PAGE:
Just take one look at who sponsors bodybuilding events, bodybuilders, and the bodybuilding press. In America, for the most part, the fitness industry is the only major advertiser in fitness-related events and publications. Each and every year, more and more people get interested, but that level of interest is several out of pace with the growing number of new businesses springing up to the cater to that small demand. What you essentially have, is more and more people (companies) sitting down to a table, wanting a slice of a pie that never gets bigger. Abroad, however, there are more major non-fitness industry related companies sponsored the sport, more money to go around, and as a result of the latter, the sport grows.

Another big factor abroad is a little something called respect. Here, in The States, the social media has created a familiarity with superstars that’s made for some rather awkward situations. Now, this isn’t limited to bodybuilding, not by any means. There was a time when professional media would stand a respectable distance from celebrities, with some outlets going even above that, only taking photos or video when the celebrity gave a subtle nod or wink. Those days are long gone, especially given the fact that the mainstream public has a voracious appetite for news, they want their news almost instantaneously, and they readily put quality over accuracy. This demand for news content, even when news isn’t actually happening, has created media to go out of their way to deliver – delivery anything they can – just so long as they meet that demand. This reality has created an atmosphere of aggressive reporting, which in turn has caused celebrities to be far more defensive, and in many cases downright rude. It’s truly a cause and effect type situation. That mainstream climate has also been felt in the smaller, tighter-knit fitness community. I’ll expound.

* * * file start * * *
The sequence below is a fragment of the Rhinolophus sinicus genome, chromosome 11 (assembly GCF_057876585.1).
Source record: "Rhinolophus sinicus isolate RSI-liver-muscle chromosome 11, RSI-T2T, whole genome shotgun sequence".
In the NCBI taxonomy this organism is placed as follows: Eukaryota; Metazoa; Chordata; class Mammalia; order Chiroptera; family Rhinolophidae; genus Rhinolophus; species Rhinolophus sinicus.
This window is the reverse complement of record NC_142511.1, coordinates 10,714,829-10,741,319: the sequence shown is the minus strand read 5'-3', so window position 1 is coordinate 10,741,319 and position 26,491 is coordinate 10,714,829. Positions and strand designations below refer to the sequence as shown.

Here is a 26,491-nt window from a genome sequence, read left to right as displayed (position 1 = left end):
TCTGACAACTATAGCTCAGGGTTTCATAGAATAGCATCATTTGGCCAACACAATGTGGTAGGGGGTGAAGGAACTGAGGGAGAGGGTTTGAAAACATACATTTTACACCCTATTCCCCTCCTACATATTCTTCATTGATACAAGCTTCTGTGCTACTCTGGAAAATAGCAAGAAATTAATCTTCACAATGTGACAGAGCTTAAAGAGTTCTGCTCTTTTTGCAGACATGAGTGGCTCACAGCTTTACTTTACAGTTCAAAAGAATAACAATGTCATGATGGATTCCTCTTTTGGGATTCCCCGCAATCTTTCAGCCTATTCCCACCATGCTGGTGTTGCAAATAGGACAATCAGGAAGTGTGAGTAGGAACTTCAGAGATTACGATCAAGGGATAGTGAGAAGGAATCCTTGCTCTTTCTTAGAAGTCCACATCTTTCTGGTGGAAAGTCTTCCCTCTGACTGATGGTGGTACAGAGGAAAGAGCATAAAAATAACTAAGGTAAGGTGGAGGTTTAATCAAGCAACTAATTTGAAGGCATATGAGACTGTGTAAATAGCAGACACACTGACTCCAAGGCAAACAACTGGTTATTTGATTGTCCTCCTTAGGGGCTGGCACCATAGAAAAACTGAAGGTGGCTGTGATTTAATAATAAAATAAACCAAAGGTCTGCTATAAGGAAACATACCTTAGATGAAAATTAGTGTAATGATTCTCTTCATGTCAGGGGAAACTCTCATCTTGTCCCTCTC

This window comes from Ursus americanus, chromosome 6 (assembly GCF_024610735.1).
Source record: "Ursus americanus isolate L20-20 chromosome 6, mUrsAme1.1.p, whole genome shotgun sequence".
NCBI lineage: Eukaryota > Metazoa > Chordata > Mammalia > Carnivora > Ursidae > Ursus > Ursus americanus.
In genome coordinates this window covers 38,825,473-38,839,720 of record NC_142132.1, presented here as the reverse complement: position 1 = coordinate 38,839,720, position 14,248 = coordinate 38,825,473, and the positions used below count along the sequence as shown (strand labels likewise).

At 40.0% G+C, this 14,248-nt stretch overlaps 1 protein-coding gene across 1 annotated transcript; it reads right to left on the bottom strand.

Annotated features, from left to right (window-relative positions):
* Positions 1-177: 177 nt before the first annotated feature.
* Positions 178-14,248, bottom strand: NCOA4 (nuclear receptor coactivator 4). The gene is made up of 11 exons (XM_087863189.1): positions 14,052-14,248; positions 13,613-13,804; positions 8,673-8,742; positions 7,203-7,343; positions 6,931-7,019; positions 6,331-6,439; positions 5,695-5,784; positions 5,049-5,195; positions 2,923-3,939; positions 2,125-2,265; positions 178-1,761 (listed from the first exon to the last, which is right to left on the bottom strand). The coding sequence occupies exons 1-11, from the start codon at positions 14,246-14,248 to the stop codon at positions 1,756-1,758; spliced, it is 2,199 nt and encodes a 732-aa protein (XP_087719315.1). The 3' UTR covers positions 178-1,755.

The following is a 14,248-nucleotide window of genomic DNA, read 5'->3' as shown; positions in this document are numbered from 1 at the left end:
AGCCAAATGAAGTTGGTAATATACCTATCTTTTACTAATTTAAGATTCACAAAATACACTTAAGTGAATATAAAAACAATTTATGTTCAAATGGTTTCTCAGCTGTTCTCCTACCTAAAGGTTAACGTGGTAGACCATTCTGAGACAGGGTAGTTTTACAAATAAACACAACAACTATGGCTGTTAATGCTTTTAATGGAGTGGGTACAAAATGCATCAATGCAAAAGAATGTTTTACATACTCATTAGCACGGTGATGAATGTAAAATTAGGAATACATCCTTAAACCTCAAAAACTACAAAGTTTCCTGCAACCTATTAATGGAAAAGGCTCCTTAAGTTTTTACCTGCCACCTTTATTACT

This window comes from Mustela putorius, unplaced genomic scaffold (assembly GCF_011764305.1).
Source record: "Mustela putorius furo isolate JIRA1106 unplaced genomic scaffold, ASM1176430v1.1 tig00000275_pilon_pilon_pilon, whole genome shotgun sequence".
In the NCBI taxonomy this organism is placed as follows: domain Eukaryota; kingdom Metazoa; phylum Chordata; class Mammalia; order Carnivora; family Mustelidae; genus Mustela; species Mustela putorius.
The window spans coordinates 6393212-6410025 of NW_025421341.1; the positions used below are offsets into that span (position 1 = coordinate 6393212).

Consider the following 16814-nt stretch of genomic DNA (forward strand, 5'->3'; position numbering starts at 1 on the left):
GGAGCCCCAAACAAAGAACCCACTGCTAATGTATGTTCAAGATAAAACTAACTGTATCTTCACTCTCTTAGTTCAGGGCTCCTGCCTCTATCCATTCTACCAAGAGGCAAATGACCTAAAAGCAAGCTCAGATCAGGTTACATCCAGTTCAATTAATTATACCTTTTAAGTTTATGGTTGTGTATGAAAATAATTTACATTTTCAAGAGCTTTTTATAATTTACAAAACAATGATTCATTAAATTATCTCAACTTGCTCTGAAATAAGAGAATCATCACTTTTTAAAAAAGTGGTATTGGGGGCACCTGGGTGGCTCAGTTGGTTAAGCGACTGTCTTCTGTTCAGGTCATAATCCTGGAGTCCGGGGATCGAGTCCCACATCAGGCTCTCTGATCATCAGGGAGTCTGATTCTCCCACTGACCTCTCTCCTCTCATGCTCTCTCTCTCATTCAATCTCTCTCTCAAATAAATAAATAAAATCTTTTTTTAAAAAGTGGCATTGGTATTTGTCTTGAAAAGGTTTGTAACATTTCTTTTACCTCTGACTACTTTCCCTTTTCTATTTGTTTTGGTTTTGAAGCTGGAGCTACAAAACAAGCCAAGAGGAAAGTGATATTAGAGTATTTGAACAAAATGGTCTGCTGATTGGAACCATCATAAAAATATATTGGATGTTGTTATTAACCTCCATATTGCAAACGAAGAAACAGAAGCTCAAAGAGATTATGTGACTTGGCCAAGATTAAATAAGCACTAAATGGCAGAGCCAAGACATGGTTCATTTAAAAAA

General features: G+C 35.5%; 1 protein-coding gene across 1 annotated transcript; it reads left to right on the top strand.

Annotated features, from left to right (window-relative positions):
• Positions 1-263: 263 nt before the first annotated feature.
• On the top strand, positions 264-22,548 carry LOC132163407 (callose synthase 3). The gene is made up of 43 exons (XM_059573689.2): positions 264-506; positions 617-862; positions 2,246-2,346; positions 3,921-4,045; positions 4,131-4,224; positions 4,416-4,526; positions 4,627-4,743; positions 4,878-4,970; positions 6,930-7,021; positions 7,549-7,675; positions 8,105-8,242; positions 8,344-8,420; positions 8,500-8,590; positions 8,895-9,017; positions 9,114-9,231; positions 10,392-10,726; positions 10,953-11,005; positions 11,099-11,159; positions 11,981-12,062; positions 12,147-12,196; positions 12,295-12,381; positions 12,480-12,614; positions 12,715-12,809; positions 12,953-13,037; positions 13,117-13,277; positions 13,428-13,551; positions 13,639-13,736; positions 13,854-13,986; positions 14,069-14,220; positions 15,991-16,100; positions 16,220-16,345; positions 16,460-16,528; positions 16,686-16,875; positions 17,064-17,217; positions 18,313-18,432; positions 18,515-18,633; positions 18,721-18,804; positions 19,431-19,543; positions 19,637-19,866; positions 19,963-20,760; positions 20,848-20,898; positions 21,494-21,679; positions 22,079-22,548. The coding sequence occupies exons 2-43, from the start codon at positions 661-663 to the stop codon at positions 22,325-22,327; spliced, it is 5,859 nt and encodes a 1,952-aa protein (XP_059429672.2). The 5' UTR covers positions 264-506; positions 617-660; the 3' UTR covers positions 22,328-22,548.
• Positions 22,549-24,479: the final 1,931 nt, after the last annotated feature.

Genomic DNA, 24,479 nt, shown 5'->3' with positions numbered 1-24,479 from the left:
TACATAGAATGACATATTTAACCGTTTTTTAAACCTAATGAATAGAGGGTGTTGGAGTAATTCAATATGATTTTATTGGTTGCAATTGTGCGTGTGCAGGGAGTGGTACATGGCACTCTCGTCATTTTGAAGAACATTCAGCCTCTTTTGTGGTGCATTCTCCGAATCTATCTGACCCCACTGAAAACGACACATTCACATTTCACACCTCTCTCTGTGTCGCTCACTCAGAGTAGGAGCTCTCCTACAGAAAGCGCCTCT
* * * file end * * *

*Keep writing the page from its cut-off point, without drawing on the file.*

Many folks on this side of the pond approach bodybuilders who they’ve never met with a level of confidence which is unsual for first-time meetings. The reason for this phenomenon is because of the frequency, more like downright obsession, most Americans have with social media and how they use it in their capacity as fans. Whereas as recently as 10-15yrs ago, no one in the media would have asked about supplements, even off in an off the record situation, now you have you fans approaching bodybuilders and talking about that and anything else that comes to mind. For the simple fact that a superstar “likes” your comment and/or even replies to it, on IG or Twitter, that’s not akin to a budding, real-life friendship. The amount of time a follower follows someone on IG, is not the same as knowing someone and being their friend, but this basic thought process is not playing out. This extends beyond awkward questions to awkward embraces and even beyond. If you’ve never met someone, never spoken to them on the phone, and have no frame of reference for who they are, if they’re sane, decent and/or well-intentioned, could you imagine such a person approaching you at a busy, noisy expo, asking you impertinent questions, and then expecting a hug? That’s insane!!

In foreign (to American) markets, the social media experience is different, as is the fan interaction with celebrities. The latter, coupled with the different demand for print media and the mainstream media’s attention to bodybuilding, is creating a very favorable climate for the growth of bodybuilding. We’re also seeing more big name bodybuilders traveling abroad (e.g. Kai Greene in China & India), because of the fact that celebrities are treated more like they should be. Their comfort should be a major concern and is a concern by their fans. There’s less of a frenzy effect, less demand for nonstop news, and more of a sense of calm and patience. I’m not suggesting we change who we are or how we think, but I’m merely observing how people think and act, elsewhere.

I hope you enjoyed reading this article here, at Iron Magazine. I look forward to reading your comments.